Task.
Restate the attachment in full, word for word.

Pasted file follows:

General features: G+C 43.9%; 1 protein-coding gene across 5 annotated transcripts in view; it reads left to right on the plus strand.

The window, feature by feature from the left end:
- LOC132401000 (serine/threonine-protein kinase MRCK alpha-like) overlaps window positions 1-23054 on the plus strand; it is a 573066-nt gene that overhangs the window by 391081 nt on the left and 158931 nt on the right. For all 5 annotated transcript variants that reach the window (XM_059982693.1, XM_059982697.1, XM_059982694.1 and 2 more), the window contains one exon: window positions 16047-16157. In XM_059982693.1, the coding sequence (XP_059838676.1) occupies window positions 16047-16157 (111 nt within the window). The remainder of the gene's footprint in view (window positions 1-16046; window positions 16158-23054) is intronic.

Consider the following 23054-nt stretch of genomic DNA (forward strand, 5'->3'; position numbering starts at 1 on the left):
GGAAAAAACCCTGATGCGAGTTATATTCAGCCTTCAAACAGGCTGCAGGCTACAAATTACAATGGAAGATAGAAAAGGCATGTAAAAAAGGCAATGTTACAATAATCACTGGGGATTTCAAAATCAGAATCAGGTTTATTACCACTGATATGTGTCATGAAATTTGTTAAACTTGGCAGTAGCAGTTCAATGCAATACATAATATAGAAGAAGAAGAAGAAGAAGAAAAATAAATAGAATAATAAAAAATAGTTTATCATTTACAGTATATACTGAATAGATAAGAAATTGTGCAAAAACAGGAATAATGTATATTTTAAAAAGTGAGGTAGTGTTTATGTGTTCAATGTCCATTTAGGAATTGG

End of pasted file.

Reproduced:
General features: G+C 43.9%; 1 protein-coding gene across 5 annotated transcripts in view; it reads left to right on the plus strand.

The window, feature by feature from the left end:
- LOC132401000 (serine/threonine-protein kinase MRCK alpha-like) overlaps window positions 1-23054 on the plus strand; it is a 573066-nt gene that overhangs the window by 391081 nt on the left and 158931 nt on the right. For all 5 annotated transcript variants that reach the window (XM_059982693.1, XM_059982697.1, XM_059982694.1 and 2 more), the window contains one exon: window positions 16047-16157. In XM_059982693.1, the coding sequence (XP_059838676.1) occupies window positions 16047-16157 (111 nt within the window). The remainder of the gene's footprint in view (window positions 1-16046; window positions 16158-23054) is intronic.

Consider the following 23054-nt stretch of genomic DNA (forward strand, 5'->3'; position numbering starts at 1 on the left):
GGAAAAAACCCTGATGCGAGTTATATTCAGCCTTCAAACAGGCTGCAGGCTACAAATTACAATGGAAGATAGAAAAGGCATGTAAAAAAGGCAATGTTACAATAATCACTGGGGATTTCAAAATCAGAATCAGGTTTATTACCACTGATATGTGTCATGAAATTTGTTAAACTTGGCAGTAGCAGTTCAATGCAATACATAATATAGAAGAAGAAGAAGAAGAAGAAAAATAAATAGAATAATAAAAAATAGTTTATCATTTACAGTATATACTGAATAGATAAGAAATTGTGCAAAAACAGGAATAATGTATATTTTAAAAAGTGAGGTAGTGTTTATGTGTTCAATGTCCATTTAGGAATTGG